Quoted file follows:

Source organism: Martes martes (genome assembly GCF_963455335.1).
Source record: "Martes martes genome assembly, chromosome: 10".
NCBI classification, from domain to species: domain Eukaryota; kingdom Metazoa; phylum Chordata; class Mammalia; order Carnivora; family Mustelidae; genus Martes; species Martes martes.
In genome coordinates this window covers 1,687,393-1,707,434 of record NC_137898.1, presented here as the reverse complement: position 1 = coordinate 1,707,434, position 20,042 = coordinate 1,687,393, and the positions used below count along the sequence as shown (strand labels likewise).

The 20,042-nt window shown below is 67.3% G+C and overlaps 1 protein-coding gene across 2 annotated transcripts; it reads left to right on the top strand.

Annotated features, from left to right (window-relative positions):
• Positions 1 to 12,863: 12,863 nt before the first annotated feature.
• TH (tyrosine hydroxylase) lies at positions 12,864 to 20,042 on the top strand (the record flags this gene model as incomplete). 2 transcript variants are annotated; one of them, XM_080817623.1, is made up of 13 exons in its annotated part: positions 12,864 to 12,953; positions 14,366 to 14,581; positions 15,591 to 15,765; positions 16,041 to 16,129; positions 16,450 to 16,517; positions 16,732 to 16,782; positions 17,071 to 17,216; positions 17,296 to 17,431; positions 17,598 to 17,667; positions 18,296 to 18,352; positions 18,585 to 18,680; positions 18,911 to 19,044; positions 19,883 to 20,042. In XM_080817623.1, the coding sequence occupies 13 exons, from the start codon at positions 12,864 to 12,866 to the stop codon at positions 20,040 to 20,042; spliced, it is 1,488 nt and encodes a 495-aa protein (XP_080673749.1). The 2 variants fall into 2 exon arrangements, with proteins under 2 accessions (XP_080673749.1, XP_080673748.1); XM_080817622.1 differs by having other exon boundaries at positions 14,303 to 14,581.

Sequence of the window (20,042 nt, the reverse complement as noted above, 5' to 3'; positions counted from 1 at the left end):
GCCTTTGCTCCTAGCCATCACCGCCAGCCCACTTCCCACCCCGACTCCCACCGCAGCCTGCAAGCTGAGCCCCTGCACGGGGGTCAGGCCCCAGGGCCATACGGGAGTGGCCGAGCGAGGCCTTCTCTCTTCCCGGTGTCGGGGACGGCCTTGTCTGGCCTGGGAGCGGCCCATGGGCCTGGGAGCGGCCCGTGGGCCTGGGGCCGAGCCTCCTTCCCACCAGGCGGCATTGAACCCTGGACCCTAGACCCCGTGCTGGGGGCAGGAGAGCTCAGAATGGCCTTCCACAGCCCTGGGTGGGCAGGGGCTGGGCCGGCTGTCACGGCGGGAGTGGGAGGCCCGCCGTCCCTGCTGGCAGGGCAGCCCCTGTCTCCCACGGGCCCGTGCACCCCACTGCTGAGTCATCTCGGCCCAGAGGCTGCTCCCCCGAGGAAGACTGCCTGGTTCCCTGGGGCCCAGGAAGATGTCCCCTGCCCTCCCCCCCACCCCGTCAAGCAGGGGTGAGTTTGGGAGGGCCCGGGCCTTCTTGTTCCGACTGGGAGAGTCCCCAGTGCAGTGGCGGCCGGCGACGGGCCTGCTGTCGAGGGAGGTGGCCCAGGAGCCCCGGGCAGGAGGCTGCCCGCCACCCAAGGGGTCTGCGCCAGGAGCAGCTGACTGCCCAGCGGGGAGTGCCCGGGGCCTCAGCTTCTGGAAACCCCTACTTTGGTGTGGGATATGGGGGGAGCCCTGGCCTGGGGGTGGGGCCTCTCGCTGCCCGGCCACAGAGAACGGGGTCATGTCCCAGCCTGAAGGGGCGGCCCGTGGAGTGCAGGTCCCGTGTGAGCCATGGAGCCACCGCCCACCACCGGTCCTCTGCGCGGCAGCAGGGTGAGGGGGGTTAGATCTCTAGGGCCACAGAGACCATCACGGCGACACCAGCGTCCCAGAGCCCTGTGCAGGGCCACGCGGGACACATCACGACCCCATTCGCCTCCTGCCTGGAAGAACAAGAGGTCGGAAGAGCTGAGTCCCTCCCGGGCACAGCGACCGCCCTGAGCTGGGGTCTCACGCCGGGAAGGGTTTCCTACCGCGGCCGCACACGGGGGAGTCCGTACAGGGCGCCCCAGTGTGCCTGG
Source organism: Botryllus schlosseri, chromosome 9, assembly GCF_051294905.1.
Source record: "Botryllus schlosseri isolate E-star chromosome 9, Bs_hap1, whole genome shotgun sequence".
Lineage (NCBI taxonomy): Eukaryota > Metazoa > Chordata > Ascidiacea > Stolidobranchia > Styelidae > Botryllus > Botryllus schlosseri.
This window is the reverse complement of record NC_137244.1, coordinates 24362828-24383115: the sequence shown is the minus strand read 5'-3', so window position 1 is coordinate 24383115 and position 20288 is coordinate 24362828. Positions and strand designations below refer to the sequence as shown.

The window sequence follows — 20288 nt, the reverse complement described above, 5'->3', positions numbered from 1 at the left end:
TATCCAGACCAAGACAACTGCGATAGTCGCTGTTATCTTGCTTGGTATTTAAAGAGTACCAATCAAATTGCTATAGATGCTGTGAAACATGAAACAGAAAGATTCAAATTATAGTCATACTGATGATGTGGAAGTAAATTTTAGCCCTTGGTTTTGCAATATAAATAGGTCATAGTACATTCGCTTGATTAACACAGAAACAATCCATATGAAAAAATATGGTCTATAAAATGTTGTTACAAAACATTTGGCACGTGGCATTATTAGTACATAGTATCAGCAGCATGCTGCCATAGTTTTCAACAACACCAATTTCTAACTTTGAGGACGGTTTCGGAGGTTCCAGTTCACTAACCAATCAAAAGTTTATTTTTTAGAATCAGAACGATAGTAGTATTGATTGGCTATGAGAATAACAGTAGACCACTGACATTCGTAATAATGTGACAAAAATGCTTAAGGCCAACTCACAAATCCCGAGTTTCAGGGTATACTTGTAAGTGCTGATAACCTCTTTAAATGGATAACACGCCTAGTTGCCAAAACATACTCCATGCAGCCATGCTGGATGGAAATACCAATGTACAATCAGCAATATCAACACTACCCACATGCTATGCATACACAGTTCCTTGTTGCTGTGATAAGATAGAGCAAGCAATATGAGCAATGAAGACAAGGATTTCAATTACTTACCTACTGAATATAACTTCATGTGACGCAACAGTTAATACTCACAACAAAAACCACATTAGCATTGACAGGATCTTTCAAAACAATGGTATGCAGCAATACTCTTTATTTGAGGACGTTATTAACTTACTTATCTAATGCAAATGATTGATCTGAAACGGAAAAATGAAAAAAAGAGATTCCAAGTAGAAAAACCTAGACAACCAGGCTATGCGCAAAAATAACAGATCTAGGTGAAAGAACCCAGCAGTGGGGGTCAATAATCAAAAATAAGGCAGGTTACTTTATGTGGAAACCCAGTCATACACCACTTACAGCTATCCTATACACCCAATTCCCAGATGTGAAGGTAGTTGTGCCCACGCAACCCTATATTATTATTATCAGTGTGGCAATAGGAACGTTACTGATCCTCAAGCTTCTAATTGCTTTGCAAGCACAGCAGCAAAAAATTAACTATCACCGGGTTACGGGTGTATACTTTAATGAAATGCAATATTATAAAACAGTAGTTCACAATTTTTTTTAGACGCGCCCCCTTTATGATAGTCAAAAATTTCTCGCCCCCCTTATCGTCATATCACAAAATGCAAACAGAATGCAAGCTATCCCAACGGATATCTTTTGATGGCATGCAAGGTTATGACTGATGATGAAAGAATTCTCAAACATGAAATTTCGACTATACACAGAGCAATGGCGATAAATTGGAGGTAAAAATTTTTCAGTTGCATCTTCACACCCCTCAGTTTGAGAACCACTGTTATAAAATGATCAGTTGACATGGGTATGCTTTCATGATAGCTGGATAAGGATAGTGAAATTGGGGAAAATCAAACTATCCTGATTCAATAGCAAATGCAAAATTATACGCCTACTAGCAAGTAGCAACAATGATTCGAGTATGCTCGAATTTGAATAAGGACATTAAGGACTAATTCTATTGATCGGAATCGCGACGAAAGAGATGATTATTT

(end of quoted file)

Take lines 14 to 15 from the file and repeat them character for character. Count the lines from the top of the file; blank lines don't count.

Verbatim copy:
This window is the reverse complement of record NC_137244.1, coordinates 24362828-24383115: the sequence shown is the minus strand read 5'-3', so window position 1 is coordinate 24383115 and position 20288 is coordinate 24362828. Positions and strand designations below refer to the sequence as shown.

The window sequence follows — 20288 nt, the reverse complement described above, 5'->3', positions numbered from 1 at the left end: